Muslim bloc claims Egyptian victory
The Muslim Brotherhood has declared victory in Egypt’s first free presidential election since the overthrow of Hosni Mubarak but the ruling military council gave itself powers to rule and subordinate the nominal head of state.
Although official results have not yet been announced, the Brotherhood released a tally that showed Mohammed Morsi took nearly 52 per cent of the vote to defeat Mr Mubarak’s last prime minister Ahmed Shafiq with about 48 per cent.
If his victory is confirmed in the official result, it would be the first of an Islamist as head of state in the stunning wave of pro-democracy uprisings that swept the Middle East the past year. But the military’s last minute power grab sharpens the possibility of confrontation and more of the turmoil that has beset Egypt since Mr Mubarak’s overthrow.
By midday, several hundred flag-waving supporters had gathered at Cairo’s Tahrir Square, the birthplace of the uprising, to celebrate.
In a victory speech at his headquarters in the middle of the night, Mr Morsi (60) clearly sought to assuage the fears of many Egyptians that the Brotherhood will try to impose stricter provisions of Islamic law.
He said he seeks “stability, love and brotherhood for the Egyptian civil, national, democratic, constitutional and modern state” and made no mention of Islamic law.
But the interim constitution announced by the military declared them in charge in lieu of the dissolved parliament, gave them control over the budget and the power to determine who writes the permanent constitution that will define the country’s future.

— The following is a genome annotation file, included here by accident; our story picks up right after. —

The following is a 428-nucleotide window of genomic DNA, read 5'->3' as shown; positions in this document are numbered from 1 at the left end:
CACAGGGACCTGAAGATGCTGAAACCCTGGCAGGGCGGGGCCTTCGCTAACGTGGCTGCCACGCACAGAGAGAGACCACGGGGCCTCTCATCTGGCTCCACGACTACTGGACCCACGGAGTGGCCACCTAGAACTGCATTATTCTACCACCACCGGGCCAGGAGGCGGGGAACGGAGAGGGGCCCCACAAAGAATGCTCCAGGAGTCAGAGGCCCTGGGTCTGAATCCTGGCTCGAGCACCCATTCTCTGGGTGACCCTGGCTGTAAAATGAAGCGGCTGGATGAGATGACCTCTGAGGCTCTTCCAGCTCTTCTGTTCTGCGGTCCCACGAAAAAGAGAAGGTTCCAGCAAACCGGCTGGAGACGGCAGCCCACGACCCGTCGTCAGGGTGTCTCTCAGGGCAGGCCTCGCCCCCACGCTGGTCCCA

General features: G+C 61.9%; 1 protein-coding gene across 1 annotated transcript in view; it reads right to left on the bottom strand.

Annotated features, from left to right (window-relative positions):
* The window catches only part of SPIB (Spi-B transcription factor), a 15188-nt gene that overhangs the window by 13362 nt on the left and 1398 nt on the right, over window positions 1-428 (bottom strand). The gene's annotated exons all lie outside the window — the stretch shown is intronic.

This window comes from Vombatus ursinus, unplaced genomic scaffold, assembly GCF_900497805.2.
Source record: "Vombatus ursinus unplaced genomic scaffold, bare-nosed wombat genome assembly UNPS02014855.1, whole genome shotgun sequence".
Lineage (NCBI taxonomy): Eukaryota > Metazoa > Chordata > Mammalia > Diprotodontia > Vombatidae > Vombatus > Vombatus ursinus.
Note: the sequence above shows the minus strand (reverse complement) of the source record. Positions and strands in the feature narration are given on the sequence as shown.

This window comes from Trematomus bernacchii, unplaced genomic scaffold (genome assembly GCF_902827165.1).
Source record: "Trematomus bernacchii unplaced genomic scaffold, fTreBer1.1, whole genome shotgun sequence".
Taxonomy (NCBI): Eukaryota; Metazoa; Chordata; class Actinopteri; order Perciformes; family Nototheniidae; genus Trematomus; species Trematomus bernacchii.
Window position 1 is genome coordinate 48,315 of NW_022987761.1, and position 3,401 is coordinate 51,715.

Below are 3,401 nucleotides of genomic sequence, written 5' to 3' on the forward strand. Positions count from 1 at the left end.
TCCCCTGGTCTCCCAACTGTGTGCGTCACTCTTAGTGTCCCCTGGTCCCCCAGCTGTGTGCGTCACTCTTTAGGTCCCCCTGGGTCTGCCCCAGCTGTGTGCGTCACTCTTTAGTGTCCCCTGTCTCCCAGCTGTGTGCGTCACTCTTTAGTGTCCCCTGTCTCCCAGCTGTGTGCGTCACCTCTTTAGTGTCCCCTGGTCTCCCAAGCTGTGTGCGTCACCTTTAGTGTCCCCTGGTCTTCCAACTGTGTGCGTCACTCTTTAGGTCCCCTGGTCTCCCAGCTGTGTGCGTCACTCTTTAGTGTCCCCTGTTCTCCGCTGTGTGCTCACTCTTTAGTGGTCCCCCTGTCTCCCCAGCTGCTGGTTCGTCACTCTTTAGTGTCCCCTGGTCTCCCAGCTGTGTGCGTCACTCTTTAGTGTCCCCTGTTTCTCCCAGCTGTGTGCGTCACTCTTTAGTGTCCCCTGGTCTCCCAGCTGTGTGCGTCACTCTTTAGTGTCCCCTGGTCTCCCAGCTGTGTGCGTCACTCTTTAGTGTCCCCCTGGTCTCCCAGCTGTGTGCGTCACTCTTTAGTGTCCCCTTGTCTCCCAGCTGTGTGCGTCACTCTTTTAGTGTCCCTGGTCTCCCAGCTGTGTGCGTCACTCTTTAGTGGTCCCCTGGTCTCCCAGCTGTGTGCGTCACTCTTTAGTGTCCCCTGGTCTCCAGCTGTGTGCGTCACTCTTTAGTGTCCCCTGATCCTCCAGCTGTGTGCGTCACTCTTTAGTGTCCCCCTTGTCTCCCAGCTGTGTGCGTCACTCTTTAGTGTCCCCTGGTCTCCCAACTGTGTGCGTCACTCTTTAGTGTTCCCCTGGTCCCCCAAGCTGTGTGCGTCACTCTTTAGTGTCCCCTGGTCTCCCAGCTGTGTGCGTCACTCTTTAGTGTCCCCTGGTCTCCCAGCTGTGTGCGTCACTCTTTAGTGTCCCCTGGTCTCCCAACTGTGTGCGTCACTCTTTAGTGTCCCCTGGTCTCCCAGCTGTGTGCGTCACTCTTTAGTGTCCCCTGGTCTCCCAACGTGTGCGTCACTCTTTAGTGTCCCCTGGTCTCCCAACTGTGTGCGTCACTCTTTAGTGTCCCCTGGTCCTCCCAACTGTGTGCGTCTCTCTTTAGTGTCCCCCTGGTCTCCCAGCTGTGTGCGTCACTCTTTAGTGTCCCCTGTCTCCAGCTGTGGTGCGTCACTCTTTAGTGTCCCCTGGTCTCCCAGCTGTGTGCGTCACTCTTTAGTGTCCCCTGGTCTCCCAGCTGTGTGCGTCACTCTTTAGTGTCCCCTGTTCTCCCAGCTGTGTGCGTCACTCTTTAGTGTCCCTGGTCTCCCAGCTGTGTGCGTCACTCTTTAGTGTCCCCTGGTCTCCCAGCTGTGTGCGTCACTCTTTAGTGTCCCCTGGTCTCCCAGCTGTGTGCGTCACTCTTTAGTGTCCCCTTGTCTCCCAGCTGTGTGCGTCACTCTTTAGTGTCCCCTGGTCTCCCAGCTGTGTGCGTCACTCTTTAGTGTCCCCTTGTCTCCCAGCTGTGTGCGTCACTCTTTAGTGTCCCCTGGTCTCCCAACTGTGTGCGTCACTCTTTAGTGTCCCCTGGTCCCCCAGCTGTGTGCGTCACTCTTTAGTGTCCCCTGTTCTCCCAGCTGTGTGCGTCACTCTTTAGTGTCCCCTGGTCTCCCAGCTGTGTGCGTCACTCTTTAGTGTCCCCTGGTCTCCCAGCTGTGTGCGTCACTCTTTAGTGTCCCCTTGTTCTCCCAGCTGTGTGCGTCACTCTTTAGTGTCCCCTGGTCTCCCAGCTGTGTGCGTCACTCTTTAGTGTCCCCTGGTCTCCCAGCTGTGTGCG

The military was thought to be concerned about having to submit its budget to civilian oversight under an elected parliament and president because it is estimated to control 20-40 per cent of Egypt’s economy.
The Brotherhood challenged the military’s power grab, saying it did not recognise the dissolution of parliament. It also rejected the military’s right to issue an interim constitution and oversee the drafting of a new one.
That set up a potential power struggle over spheres of authority between Egypt’s two strongest forces — the military and the Brotherhood. The fundamentalist group has campaigned on a platform of bringing Egypt closer to a form of Islamic rule. But the military has positioned itself to block that.
And whether the Brotherhood will push a fight remains an open question. It has reached accommodations with the military in the past.
At Brotherhood campaign headquarters, officials and supporters were ebullient.
The group that was banned for most of its 80-year history and repeatedly subjected to crackdowns under Mr Mubarak’s rule.
The big question now is how the Brotherhood and the military will get along with the military still holding powers that can potentially paralyse the new president.
The supreme council of the armed forces, the body of top generals headed by field marshall Hussein Tantawi, who was Mr Mubarak’s defence minister for 20 years, has built a formidable lock on ultimate control in Egypt. Just before the election, the ruling council decreed that military police and intelligence now have the right to arrest civilians for a host of suspected crimes, some as minor as obstructing traffic.
The ruling generals, mostly in their 60s and 70s, owe their ranks to the patronage of Mr Mubarak. All along, activists from the pro-democracy youth groups that engineered the anti-Mubarak uprising questioned the generals’ will to hand over power, arguing that after 60 years of direct or behind-the-scenes domination, the military was unlikely to voluntarily relinquish its perks.
The prospect that the generals will still hold most power even after their nominal handover of authority to civilians cast a gloomy pall over the presidential runoff, leaving many feeling the vote was essentially meaningless.